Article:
We will now show a case study intended to evaluate integrations of spatially and temporally varying precipitation/temperature forecasts over the IRB. Using a semidistributed hydrological model, can we translate spatially and temporally varying precipitation/temperature effects into skillful streamflow forecasts?
5. Hindcast verifications
a. Forecast spinup and reduction in ensemble members
To spin up the hydrological model (propagating moisture/energy storages forward), we use the first two 6-h time steps of every EC-DET forecast prior to the forecast date up until 1 January of the previous year. The method is the same as that used to create the streamflow reconstructions (section 3d). For example, to simulate a hindcast for 1 July 2010, we assimilate EC-DET data from 1 January 2009 to 30 June 2010. To simulate a hindcast for 2 July 2010, we assimilate EC-DET data from 1 January 2009 to 1 July 2010, and so on. This scheme mimics operational use, where the hydrological initializations are updated with the latest analysis information in every cycle. To create a streamflow prediction system capable of producing daily forecasts available 2 h after receipt of NWP initializations, computational resource limitations currently necessitate that we condense the number of simulated ensembles to 11, or approximately one-fifth of the 51 ensembles provided by ECMWF VarEPS. VarEPS forecasts consist of one control member and 50 other members resulting from perturbed initial conditions. We simulate the control member unaltered. A reduction in the other 50 members is performed by ranking each of the ensembles by precipitation magnitude and averaging the meteorological variables in each five-member “block.” This leaves us with 1 + 10 or 11 total sets of variables with which to force the hydrological model.
b. 2010 hindcasts (raw QPF)
Figure 14 shows four 10-day streamflow hindcasts at Tarbela Dam: 27 July, 1 August, 13 August, and 23 August 2010. The blue vertical line indicates the first day of the forecast, the ensemble mean is plotted as a bold green line, and each ensemble member (11 total) is plotted as a thin green line. The reconstructed streamflow is plotted as a bold black line, and the black horizontal lines indicate the 70% and 95% levels of the expected overflow threshold (22 643 m3 s−1, or the “extremely high” flood limit as given by PMD). We will refer to this set of simulations as “raw quantitative precipitation forecast (QPF)” hindcasts.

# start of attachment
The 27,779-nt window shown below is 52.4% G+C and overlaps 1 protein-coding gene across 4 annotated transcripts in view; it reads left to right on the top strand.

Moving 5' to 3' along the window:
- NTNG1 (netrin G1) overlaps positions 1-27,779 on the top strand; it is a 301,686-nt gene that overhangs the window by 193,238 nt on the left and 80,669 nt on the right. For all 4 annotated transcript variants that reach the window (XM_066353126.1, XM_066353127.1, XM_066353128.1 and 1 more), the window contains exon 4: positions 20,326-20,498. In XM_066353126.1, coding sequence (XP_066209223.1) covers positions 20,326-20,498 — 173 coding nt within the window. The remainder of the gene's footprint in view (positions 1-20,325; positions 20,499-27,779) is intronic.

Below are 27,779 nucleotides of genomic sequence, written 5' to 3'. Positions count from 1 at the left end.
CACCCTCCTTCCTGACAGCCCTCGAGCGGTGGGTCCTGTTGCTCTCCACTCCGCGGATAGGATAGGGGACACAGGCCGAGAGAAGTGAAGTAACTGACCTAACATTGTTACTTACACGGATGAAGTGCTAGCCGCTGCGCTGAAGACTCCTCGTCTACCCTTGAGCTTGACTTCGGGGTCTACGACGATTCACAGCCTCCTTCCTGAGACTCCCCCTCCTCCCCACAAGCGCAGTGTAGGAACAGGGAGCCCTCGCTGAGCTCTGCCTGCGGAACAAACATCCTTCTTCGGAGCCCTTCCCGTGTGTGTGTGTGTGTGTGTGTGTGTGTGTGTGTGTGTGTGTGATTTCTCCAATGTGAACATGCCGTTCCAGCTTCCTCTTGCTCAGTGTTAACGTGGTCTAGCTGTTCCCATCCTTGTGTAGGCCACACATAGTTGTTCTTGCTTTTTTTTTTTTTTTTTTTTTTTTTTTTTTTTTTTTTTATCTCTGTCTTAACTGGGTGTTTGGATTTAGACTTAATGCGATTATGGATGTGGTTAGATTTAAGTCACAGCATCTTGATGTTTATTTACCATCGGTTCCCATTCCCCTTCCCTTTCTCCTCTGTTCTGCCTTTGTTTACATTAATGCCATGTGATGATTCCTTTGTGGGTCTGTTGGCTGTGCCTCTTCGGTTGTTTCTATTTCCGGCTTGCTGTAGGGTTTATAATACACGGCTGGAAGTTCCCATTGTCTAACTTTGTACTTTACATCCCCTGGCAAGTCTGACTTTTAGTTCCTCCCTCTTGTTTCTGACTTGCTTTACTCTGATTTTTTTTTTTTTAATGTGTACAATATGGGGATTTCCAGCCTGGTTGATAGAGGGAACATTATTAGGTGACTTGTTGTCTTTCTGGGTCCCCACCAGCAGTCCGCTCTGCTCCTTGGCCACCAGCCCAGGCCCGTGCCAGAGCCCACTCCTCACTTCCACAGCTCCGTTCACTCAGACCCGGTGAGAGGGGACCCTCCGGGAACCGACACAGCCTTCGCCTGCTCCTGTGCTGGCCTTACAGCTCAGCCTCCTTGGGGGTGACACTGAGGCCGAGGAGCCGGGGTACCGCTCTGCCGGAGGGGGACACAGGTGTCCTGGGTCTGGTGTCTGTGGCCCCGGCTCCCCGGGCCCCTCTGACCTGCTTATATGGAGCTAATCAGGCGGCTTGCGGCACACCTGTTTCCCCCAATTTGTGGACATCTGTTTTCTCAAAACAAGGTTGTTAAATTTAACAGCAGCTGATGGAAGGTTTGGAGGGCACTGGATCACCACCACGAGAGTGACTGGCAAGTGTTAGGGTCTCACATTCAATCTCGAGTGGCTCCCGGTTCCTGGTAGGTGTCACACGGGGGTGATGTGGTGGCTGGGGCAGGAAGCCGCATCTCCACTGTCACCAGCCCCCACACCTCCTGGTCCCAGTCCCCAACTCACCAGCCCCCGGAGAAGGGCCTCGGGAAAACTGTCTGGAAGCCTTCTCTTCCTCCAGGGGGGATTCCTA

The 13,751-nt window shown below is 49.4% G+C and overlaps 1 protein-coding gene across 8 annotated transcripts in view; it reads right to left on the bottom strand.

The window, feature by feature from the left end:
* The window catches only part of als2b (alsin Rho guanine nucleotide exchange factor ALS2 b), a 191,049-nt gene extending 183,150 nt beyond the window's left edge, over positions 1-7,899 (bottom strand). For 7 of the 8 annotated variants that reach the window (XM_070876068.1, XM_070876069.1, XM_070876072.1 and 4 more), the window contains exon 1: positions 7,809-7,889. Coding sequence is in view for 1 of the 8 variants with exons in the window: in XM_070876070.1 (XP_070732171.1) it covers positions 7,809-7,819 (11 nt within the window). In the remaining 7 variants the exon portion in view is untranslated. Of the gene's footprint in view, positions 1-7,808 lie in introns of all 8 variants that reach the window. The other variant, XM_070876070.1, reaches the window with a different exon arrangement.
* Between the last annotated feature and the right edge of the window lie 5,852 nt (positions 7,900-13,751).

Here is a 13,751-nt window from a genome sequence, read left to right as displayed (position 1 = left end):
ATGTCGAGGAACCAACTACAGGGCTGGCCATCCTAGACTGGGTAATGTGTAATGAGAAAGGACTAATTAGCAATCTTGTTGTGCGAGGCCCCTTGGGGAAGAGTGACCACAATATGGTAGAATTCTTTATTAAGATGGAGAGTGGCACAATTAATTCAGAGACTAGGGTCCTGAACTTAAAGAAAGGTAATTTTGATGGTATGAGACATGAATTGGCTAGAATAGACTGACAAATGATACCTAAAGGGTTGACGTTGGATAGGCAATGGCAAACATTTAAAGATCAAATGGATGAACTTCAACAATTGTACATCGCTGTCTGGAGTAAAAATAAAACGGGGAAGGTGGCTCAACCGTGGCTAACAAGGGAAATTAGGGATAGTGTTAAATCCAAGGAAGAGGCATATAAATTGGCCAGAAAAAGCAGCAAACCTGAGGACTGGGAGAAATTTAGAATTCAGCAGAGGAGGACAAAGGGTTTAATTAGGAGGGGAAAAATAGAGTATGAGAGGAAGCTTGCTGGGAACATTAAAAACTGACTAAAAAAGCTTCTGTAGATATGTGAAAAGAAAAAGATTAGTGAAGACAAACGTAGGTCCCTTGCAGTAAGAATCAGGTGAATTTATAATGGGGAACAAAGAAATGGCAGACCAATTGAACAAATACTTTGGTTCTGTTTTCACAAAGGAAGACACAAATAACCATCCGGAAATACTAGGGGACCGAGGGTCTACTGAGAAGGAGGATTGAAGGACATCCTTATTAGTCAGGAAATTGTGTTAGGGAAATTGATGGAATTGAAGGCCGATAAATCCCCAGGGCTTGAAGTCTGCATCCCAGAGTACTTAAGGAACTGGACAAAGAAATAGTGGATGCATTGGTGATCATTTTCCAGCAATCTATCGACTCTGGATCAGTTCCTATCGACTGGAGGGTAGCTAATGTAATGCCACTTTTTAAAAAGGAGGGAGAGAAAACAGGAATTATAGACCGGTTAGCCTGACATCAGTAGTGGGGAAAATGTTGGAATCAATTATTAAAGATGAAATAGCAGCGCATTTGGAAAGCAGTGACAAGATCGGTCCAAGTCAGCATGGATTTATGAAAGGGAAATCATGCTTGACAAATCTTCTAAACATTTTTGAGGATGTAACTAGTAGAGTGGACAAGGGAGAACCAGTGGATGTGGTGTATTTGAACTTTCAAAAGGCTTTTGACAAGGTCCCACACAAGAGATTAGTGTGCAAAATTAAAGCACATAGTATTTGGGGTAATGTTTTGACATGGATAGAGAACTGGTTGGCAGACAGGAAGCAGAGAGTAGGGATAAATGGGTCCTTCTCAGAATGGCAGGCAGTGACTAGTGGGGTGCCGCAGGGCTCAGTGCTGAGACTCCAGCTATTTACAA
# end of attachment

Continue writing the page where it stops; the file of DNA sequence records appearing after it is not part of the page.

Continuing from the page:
In Fig. 15a, the 2010 reconstructed streamflow at Tarbela Dam (black dashed line) is plotted versus the observed inflow (green line). In Fig. 15b, the reconstructed inflow from 1 July to 30 September 2010 is plotted versus the ensemble mean at each lead time. The ensemble mean consistently underestimates the reconstruction, and the magnitude of the underestimation generally increases with lead day for most values of streamflow. Figure 16a shows scatterplots of the ensemble mean versus reconstructed inflow at 1, 3, 5, and 7 lead days, for 92 hindcasts (from 1 July through 30 September). Figure 16b shows linear regressions of each data series and indicates a trend of nonlinear biases. Figure 16c shows the correlation and Fig. 16d shows the RMSE as a function of lead day. A persistence hindcast was also generated on each hindcast day; this refers to the practice of using the river streamflow on day t to forecast the discharge on day t + tf. The ensemble-mean correlation outperforms persistence at all lead times—R2 > 0.90 throughout the 1–10-day time window—but the ensemble-mean RMSE is worse than persistence for days 5–10. The uncertainty boundaries resulting from streamflow hindcasts in 2010 are shown in Fig. 17. The four plots show 30%, 50%, 70%, and 90% of the total distribution created by the ensemble members.